and here is Henry’s last message, so dignified, so brave.

http---coresites-cdn.factorymedia.com-mpora_new-wp-content-uploads-2016-01-Henry-Worsley

 

 

 

 

 

2016 #

Look out your window I can see his light…

In the week of David Bowie’s death there has been much outpouring of grief. Someone said to me on Tuesday, “ever since Diana the British seem to have taken to weeping and mass emotion after the death of someone / anyone famous”. A trifle cynical perhaps Mr B, but I don’t disagree.

Here is the most even-handed obituary that I have read, it’s by Richard Williams and those with a very long memory will remember him as the very first host of the Old Grey Whistle Test even before whispering Bob. Showing my age, I enjoyed Williams’ writing in the Melody Maker in the 70s and he still helps to shape my musical tastes.

I particularly like this piece and that he admits to not liking some of Bowie’s music particularly the Ziggy Stardust period.

For many years I dismissed David Bowie as a shallow opportunist. What was he doing that Andy Warhol and Lou Reed, conceptually and musically, hadn’t done with more wit and originality? I saw him at the Greyhound in Croydon in the summer of 1972, supported by Roxy Music in a pub room that can’t have held more than 200 people. He did the Ziggy Stardust thing, he and the band in full costume, and I didn’t care for it much.

Those particular songs still don’t do anything for me, but time sometimes dissolves prejudices and now I can see that what I took to be shallowness and opportunism were aspects of what we call the pop process: the way things evolve through mimesis and metamorphosis, adapting to their time. And the response to the sudden news of his death leaves no doubt of the profound impact he had on people whose lives were then in the process of being formed.

It continues here.

For me, I loved Ziggy Stardust & subsequent albums, wandered away during the Berlin trilogy due to a busy life but thought Let’s Dance etc was wonderful. A true artist who wasn’t afraid to try different things, to accept that sometimes they didn’t work, to learn from that and then move on.

My favourite lyric come from the song Bewlay Brothers on the album Hunky Dory. I have no idea what it means but I just love the words.

And my brother lays upon the rocks
He could be dead, he could be not, he could be you
He’s chameleon, comedian, Corinthian and caricature
Shooting up pie in the sky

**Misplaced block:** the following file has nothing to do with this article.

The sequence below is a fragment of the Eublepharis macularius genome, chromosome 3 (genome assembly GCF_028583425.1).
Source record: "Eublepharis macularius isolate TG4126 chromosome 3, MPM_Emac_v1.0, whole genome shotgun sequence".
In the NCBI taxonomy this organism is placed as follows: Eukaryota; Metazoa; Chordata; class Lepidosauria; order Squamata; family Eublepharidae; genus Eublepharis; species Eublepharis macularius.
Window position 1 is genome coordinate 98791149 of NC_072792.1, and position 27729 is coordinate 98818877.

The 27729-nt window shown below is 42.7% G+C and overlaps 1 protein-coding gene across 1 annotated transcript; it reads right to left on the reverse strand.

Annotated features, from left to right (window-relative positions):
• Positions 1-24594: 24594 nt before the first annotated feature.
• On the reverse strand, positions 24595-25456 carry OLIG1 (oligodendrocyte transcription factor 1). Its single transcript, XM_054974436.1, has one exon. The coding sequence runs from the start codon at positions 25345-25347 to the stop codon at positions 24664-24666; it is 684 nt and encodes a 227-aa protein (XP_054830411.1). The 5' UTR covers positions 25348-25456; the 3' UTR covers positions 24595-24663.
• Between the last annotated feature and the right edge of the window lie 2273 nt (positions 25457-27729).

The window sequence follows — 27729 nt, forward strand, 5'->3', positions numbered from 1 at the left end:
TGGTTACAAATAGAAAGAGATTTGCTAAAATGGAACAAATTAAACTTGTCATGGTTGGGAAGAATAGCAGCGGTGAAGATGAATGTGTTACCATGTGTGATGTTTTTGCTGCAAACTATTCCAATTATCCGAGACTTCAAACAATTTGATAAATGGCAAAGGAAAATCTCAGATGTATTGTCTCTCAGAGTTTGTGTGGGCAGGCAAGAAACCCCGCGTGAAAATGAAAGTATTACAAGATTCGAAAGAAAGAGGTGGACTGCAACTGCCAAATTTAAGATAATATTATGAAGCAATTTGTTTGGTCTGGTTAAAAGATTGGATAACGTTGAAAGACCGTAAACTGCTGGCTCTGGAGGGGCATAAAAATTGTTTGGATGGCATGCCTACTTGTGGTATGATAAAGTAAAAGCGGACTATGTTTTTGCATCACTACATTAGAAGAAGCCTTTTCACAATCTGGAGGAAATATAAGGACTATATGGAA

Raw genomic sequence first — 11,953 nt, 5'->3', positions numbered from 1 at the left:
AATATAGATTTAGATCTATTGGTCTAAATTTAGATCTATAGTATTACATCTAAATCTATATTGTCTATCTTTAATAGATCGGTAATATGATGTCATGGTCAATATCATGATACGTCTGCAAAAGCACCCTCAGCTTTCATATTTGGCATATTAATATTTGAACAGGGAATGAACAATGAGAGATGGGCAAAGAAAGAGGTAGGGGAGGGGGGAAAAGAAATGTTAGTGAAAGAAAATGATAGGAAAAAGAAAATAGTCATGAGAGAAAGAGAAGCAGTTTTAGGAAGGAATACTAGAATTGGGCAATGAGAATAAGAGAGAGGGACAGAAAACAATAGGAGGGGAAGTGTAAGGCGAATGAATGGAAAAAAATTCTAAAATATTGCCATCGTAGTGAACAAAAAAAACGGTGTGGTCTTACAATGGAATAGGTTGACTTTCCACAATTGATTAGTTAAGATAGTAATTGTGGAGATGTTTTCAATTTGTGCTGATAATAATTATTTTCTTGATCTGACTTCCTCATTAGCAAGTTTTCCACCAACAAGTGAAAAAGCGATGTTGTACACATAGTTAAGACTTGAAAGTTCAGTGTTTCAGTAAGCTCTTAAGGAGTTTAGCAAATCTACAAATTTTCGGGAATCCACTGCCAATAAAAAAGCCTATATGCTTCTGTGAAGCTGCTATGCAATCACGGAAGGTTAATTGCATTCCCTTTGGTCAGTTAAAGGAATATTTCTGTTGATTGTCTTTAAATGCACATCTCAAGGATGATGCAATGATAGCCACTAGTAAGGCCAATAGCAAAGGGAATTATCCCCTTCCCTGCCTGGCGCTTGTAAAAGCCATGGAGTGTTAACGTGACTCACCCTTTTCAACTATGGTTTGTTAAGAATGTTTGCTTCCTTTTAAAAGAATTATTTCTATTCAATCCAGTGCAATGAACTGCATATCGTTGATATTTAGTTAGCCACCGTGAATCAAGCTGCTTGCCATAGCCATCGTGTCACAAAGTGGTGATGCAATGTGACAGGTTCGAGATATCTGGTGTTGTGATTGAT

RIP Mr Jones and thanks for all the times I helped the people dance with you.

2016 #15

 

Aubrey Sheiham RIP

Photo_-_SheihamI was aware that Dr Sheiham’s views produced vitriolic opposition from a lot of people, for a lot of whom I had little respect. I did meet him, briefly, whilst I was doing my first job at The London Hospital in Whitechapel where he seemed to be held in high esteem. His first contentious paper was published during my student days in 1977 but his name really came to my attention when I started working in general practice in 1981. He was viewed by my principals as someone who wanted to take the bread from their mouths and whose views were seeking to undermine their means of making a living. One of these individuals had shared with me his way of making money from dentistry which were progressively large fillings followed by root canal treatment and crowns. I wouldn’t have chosen that route for my family or myself so I was pretty sure I didn’t share his views on Sheiham either. His paper had been published in the Lancet which my  brother, who was just about to publish his first research paper, assured me would not publish dodgy research.

Dentistry, like many walks of life, has never liked people who question the status quo, the respect for Dr Sheiham from his peers and research colleagues is clear in this piece from Cochrane UK.

The fact that he started in periodontology alongside one of my heroes the late Bernie Keiser only increases my respect. There was a cohort of “awkward squad” perio people that I was fortunate enough to encounter during the days when I was realising that there was a lot more to dentistry than amlagam and acrylic, turbines and forceps. So many of them died young too, Bernie, John Zamet, Marsh Midda and more recently Graham Smart.

One obituary was published in the Guardian:

No dentistry means unhealthy teeth; therefore more dentistry means healthier teeth. There may be some truth to the first part, but the epidemiologist Aubrey Sheiham, who has died aged 79, questioned the second – and got into a heap of trouble for doing so. In 1977 he published a paper in the Lancet reviewing the evidence for the six-monthly dental check-up. He concluded that it may well do more harm than good. Continues here.

Another in the Lancet

2016 #6